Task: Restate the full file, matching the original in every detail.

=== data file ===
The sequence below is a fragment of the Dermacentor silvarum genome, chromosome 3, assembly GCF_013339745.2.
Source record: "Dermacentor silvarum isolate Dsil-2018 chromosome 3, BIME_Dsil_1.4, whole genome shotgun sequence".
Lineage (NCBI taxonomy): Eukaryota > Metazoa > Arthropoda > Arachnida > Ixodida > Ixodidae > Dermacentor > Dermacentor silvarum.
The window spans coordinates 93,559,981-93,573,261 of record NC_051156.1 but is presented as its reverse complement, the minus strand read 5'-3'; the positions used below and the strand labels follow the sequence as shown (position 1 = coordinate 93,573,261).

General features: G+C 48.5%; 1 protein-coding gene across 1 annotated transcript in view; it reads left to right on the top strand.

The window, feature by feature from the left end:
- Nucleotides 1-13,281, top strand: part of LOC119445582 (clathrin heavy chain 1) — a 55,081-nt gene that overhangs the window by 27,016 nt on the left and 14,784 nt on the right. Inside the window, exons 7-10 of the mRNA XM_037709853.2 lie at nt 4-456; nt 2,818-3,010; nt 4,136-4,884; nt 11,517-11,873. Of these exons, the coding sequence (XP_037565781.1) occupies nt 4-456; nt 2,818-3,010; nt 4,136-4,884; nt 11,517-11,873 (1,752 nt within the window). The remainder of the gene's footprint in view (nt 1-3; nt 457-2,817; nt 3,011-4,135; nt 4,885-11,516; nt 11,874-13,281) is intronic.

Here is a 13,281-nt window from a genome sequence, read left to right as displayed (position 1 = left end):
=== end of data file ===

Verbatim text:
The sequence below is a fragment of the Dermacentor silvarum genome, chromosome 3, assembly GCF_013339745.2.
Source record: "Dermacentor silvarum isolate Dsil-2018 chromosome 3, BIME_Dsil_1.4, whole genome shotgun sequence".
Lineage (NCBI taxonomy): Eukaryota > Metazoa > Arthropoda > Arachnida > Ixodida > Ixodidae > Dermacentor > Dermacentor silvarum.
The window spans coordinates 93,559,981-93,573,261 of record NC_051156.1 but is presented as its reverse complement, the minus strand read 5'-3'; the positions used below and the strand labels follow the sequence as shown (position 1 = coordinate 93,573,261).

General features: G+C 48.5%; 1 protein-coding gene across 1 annotated transcript in view; it reads left to right on the top strand.

The window, feature by feature from the left end:
- Nucleotides 1-13,281, top strand: part of LOC119445582 (clathrin heavy chain 1) — a 55,081-nt gene that overhangs the window by 27,016 nt on the left and 14,784 nt on the right. Inside the window, exons 7-10 of the mRNA XM_037709853.2 lie at nt 4-456; nt 2,818-3,010; nt 4,136-4,884; nt 11,517-11,873. Of these exons, the coding sequence (XP_037565781.1) occupies nt 4-456; nt 2,818-3,010; nt 4,136-4,884; nt 11,517-11,873 (1,752 nt within the window). The remainder of the gene's footprint in view (nt 1-3; nt 457-2,817; nt 3,011-4,135; nt 4,885-11,516; nt 11,874-13,281) is intronic.

Here is a 13,281-nt window from a genome sequence, read left to right as displayed (position 1 = left end):